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America’s Test Kitchen, “the Consumer Reports of cooking,” wants to grow to new platforms
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Articles by Ken Doctor

Ken Doctor is a news industry analyst and the author of Newsonomics: Twelve New Trends That Will Shape the News You Get (St. Martin’s Press). He also runs the book’s companion website, He is an analyst for the research firm Outsell and a regular consultant and speaker. He spent 21 years with Knight Ridder in a variety of roles, including as managing editor of the St. Paul Pioneer Press and as a vice president of Knight Ridder Digital.
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It depends on whether you think the brighter future for news lies in readers or advertisers paying the bills. But then again, an FT sale may involve as much ego as accounting.
Newspapers were, for decades, a prime example of a community institution, meant to last through the centuries. A new generation of owners is thinking of them more as something to milk for profit on their way down.
At Digital First Media, America’s second-largest newspaper chain, it’s hard to discern a larger plan — beyond painful cutbacks to boost profits.
Can publishers find a sustainable business model this new age of Facebook/Apple/Snapchat/Twitter/Google distributed content? And is local news destined to be left behind?
From video to social, from mobile to paywalls — these data points help define where we are in the “future of news” today, like it or not.
FILE - In this April 17, 2007 file photo, exhibitors work on laptop computers in front of an illuminated sign of the Google logo at the industrial fair Hannover Messe in Hanover, Germany. According to numbers the company released Friday, Oct. 10, 2014, nearly 145,000 requests have been made in the European Union and four other countries by people looking to polish their online reputations. That’s an average of more than 1,000 requests a day since late May, when Google began accepting submissions to comply with a European court decision that ruled some embarrassing information about people’s lives can be scrubbed from search results. (AP Photo/Jens Meyer, File)
Whether they’d do it out of benevolence, fear of regulators, or the quest for a competitive advantage, Google could be of real service to the news industry and the broader cause of journalism. Here’s how.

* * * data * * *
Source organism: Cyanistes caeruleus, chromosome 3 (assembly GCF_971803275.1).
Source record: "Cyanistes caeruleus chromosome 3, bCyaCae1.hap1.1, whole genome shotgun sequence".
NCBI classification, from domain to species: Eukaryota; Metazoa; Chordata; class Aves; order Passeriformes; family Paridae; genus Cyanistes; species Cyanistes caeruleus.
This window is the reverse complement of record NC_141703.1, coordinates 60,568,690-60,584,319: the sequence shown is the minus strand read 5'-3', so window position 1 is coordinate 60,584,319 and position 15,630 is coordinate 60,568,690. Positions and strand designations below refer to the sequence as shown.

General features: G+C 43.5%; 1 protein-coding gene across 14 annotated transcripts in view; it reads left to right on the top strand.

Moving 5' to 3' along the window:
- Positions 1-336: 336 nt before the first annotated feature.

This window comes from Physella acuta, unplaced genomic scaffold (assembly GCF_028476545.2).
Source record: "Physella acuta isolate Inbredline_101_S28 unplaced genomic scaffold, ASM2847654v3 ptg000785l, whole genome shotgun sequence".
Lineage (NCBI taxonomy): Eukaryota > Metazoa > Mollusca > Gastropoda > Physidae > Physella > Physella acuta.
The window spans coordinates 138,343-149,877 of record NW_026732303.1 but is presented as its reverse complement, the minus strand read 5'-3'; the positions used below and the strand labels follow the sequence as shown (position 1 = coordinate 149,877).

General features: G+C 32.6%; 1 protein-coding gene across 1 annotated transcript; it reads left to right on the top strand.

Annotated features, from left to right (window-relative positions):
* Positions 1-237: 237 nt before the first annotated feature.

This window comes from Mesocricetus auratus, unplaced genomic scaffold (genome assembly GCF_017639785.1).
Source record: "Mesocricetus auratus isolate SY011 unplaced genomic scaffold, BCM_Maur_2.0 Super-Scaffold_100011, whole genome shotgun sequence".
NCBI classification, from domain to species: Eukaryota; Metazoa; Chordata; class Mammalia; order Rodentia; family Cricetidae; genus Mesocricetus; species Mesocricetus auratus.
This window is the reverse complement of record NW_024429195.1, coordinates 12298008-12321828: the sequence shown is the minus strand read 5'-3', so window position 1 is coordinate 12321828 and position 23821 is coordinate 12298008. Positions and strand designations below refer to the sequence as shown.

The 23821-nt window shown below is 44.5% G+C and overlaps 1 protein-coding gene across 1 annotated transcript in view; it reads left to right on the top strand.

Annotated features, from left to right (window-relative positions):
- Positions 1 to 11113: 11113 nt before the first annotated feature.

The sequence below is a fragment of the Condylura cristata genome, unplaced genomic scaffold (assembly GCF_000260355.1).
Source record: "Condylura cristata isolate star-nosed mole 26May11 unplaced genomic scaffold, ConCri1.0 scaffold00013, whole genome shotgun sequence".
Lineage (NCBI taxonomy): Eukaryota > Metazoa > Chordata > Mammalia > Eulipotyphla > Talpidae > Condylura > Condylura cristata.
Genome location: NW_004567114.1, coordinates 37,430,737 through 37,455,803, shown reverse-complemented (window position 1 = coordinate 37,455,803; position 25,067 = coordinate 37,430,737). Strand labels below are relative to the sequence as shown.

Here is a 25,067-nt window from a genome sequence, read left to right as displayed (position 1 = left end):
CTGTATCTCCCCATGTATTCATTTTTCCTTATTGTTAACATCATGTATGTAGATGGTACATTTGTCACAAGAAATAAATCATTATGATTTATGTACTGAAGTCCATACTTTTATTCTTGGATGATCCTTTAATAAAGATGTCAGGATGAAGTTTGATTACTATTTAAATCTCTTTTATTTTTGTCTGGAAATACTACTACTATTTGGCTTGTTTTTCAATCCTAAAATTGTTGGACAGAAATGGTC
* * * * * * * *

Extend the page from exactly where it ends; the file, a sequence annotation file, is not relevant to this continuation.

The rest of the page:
Taking Montreal’s La Presse as its model, The Star is set to debut Star Touch — evidence of its belief that tablets offer higher engagement (and higher potential revenues) than smartphones or desktop.
The Montreal daily is probably closer than any other major North American newspaper to shutting off the presses and going digital-only. But can a strategy based on tablets — whose sales have flattened — succeed in the long term?
With venture funders itching for an exit, a few corporate giants — Comcast, AT&T, Verizon, the new Charter — could end up owning many of the entrepreneurial news brands that have captured attention in recent years. Big is eating small.
The pricetag would be high, but it might be worth it to reassemble one part of the old newspaper bundle — tying together local news and local services.
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How one blog helped spark The New York Times’ digital evolution
“I certainly had editors tell me that I shouldn’t be wasting my time on Bird Week. But that was the best part of City Room…We were like unsupervised children.”
572News outlets left and right (and up, down, and center) are embracing virtual reality technology
Among those experimenting is The Wall Street Journal, which plans to open source its 360-degree mobile video and VR technology and hopes to turn VR into more of a mainstay of its storytelling.
502Podcasting in 2015 feels a lot like blogging circa 2004: exciting, evolving, and trouble for incumbents
The same trends we saw a decade ago — professionalization on one hand, platformization on the other — sure seem to be playing out again.
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Encyclo is our encyclopedia of the future of news, chronicling the key players in journalism’s evolution.
Here are a few of the entries you’ll find in Encyclo.   Get the full Encyclo ➚
Windy Citizen
U.S. News & World Report
Tribune Publishing
The Wall Street Journal
Associated Press
The Batavian
The Chronicle of Higher Education
The Daily Voice
Bureau of Investigative Journalism